Many workers learn equipment operation informally on the job, while others learn through a formal apprenticeship or by attending private trade schools.
Many workers learn their jobs by operating light equipment under the guidance of an experienced operator. Later, they may operate heavier equipment, such as bulldozers. Technologically advanced construction equipment with computerized controls and improved hydraulics and electronics requires greater skill to operate. Operators of such equipment may need more training and some understanding of electronics.
Others learn their trade through a 3- or 4-year apprenticeship. For each year of the program, apprentices must have at least 144 hours of technical instruction and 2,000 hours of paid on-the-job training. On the job, apprentices learn to maintain equipment, operate machinery, and use special technology, such as global positioning system (GPS) units. In the classroom, apprentices are taught map reading, operating procedures for special equipment, safety practices, and first aid. Because apprentices learn to operate a wider variety of machines than do other beginners, they usually have better job opportunities.
After completing an apprenticeship program, apprentices are considered journey workers, doing tasks with less guidance.
A few groups, including unions and contractor associations, sponsor apprenticeship programs. The basic qualifications for entering an apprenticeship program are as follows:
Private vocational schools offer programs in certain types of construction equipment operation. Finishing one of these programs may help someone get a job. However, people considering this kind of training should check the school’s reputation among employers in the area and find out if the school offers the opportunity to work on actual machines in realistic situations.
A lot of information can be learned through instruction; to become a skilled construction equipment operator, however, a worker needs to physically do the various tasks. Many training facilities incorporate sophisticated simulators into their training, allowing beginners to familiarize themselves with the equipment in a controlled environment.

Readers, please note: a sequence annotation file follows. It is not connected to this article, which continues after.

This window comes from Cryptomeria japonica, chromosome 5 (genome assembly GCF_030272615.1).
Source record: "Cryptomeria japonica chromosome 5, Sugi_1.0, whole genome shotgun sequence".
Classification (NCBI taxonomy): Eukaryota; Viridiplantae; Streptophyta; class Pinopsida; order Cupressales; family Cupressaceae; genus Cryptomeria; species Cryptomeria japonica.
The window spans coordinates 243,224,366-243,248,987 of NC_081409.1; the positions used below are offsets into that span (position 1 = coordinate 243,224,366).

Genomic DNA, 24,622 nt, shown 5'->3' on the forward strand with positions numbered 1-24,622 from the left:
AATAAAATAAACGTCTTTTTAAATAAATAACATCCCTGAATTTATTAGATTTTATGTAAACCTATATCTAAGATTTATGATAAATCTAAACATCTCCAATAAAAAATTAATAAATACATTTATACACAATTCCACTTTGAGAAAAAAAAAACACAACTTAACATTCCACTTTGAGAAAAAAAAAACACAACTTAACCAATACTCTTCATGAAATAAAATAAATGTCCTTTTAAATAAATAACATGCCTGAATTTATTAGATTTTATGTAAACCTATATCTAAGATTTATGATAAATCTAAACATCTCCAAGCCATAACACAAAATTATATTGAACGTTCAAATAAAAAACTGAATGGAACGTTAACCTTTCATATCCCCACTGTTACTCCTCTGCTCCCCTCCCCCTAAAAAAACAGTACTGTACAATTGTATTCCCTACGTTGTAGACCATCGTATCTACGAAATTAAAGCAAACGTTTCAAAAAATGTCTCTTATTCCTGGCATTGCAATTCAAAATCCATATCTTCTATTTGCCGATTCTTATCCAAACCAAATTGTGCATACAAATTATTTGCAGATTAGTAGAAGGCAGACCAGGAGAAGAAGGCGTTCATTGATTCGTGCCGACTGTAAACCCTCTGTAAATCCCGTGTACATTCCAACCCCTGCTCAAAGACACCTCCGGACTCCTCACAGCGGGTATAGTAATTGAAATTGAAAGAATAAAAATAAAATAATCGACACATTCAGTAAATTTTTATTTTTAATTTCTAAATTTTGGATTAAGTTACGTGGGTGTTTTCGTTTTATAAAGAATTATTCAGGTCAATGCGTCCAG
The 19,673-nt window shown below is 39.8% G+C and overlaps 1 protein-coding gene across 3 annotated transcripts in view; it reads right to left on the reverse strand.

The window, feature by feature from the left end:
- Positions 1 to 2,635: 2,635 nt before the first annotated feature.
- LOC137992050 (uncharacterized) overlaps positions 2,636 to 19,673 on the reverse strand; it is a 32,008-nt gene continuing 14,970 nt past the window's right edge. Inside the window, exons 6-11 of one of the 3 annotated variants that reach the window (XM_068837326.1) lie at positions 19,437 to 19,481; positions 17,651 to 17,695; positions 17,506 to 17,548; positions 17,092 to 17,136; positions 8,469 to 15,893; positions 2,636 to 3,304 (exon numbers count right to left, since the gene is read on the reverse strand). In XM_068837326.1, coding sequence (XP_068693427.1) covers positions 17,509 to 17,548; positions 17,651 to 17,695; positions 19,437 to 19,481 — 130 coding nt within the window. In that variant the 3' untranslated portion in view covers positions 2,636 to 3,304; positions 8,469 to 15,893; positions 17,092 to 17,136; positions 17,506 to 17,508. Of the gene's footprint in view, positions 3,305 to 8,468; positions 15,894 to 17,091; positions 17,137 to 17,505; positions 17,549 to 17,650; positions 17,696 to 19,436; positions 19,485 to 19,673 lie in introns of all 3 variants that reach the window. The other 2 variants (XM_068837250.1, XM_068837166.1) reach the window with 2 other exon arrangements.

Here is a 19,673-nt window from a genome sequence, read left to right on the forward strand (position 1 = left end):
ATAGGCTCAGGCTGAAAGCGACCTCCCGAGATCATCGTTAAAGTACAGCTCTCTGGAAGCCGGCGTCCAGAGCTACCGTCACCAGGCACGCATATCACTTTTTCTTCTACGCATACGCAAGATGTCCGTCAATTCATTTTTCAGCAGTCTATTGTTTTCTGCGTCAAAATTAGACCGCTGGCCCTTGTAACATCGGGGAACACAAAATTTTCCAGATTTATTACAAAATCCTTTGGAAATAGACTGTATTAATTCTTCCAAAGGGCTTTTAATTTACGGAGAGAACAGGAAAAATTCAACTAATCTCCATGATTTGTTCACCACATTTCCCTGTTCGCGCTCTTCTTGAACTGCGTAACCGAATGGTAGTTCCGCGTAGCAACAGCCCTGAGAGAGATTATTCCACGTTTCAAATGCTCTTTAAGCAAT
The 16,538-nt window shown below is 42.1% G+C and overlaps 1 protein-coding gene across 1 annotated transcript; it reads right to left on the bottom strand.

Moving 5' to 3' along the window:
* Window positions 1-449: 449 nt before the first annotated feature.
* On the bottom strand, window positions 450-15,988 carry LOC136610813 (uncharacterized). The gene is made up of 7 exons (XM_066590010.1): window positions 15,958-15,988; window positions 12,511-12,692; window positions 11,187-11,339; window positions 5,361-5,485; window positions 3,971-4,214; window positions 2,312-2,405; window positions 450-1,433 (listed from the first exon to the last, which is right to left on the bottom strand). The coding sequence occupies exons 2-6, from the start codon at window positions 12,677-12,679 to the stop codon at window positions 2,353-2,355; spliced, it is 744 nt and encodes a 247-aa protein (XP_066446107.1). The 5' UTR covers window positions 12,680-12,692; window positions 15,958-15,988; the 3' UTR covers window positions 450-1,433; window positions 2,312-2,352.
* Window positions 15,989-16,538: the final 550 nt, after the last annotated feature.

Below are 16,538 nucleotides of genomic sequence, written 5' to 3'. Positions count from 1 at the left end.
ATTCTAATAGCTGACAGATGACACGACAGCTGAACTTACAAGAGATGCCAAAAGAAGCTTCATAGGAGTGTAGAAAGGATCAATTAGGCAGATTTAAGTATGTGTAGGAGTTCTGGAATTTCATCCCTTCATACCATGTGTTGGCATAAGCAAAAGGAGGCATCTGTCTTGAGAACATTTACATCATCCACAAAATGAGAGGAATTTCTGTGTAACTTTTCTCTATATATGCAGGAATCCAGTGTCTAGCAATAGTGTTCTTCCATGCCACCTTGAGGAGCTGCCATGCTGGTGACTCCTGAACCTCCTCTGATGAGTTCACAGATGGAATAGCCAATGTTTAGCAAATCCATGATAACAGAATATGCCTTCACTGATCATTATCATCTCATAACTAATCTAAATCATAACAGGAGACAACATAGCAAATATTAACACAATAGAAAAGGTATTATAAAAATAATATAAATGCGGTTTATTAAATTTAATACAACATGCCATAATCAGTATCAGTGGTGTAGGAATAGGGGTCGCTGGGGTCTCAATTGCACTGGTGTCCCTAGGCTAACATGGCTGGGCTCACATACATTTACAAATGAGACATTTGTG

A high school diploma or equivalent is usually required. High school courses in English, math, and shop are useful. A course in auto mechanics is helpful because these workers may do maintenance on their machines.
Construction equipment operators often need a commercial driver’s license to haul their equipment to various jobsites. State rules about commercial driver's licenses vary.
A few states have special operator’s licenses for operators of backhoes, loaders, and bulldozers.
Piledriver operators may need to have a crane operator certification or license. Because some states classify piledrivers as cranes, 18 states currently require piledriver operators to have a crane license. In addition, the cities of Chicago, New Orleans, New York, Omaha, Philadelphia, and Washington, DC, require special crane licensure.
Some construction equipment operators choose to teach in training facilities. Other operators start their own contracting businesses, although doing so may be difficult because of high equipment startup costs.
Eye–hand–foot coordination. Workers should have steady hands and feet to guide and control heavy machinery precisely, sometimes in tight spaces.
Mechanical skills. Because workers must often do basic maintenance on the equipment they operate, they should have good mechanical skills.
Unafraid of heights. A few equipment operators must work at great heights. For example, piledriver operators may need to service the pulleys that are located on the roof of a building.
Source: Bureau of Labor Statistics, U.S. Department of Labor, Occupational Outlook Handbook, 2012-13 Edition